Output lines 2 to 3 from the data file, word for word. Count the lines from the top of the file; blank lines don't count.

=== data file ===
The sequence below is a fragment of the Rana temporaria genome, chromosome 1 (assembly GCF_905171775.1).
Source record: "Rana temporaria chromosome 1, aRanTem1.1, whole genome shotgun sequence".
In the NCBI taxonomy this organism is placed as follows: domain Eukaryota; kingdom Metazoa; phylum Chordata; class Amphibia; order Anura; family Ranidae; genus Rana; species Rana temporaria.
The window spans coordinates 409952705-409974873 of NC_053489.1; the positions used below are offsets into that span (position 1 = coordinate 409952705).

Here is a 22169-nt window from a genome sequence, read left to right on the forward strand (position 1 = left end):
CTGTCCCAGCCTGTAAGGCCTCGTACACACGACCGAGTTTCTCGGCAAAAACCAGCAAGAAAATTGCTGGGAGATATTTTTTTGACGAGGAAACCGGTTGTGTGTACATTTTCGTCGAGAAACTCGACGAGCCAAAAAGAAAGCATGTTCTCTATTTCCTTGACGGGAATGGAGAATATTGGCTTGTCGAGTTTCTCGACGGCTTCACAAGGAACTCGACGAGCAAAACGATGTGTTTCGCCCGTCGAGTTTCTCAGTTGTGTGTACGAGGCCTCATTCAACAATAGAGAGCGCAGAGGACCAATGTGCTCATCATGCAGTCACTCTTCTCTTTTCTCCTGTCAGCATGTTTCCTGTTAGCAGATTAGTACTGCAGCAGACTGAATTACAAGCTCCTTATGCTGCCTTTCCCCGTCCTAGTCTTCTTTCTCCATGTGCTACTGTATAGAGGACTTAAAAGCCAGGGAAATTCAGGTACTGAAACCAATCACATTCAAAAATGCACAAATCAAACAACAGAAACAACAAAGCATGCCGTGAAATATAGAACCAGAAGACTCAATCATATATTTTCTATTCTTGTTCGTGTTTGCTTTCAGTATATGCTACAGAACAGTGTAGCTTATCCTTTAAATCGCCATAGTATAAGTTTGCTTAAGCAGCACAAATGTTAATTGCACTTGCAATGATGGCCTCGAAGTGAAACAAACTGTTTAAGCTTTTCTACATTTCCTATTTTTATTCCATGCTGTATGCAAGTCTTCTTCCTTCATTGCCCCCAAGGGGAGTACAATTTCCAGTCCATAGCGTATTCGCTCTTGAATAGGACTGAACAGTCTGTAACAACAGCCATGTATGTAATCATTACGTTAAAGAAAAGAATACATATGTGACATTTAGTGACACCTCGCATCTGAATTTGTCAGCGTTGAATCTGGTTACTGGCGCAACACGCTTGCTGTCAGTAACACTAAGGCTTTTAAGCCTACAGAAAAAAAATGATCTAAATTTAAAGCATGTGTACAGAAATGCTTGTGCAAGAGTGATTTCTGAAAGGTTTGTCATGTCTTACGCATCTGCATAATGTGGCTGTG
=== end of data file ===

Source record: "Rana temporaria chromosome 1, aRanTem1.1, whole genome shotgun sequence".
In the NCBI taxonomy this organism is placed as follows: domain Eukaryota; kingdom Metazoa; phylum Chordata; class Amphibia; order Anura; family Ranidae; genus Rana; species Rana temporaria.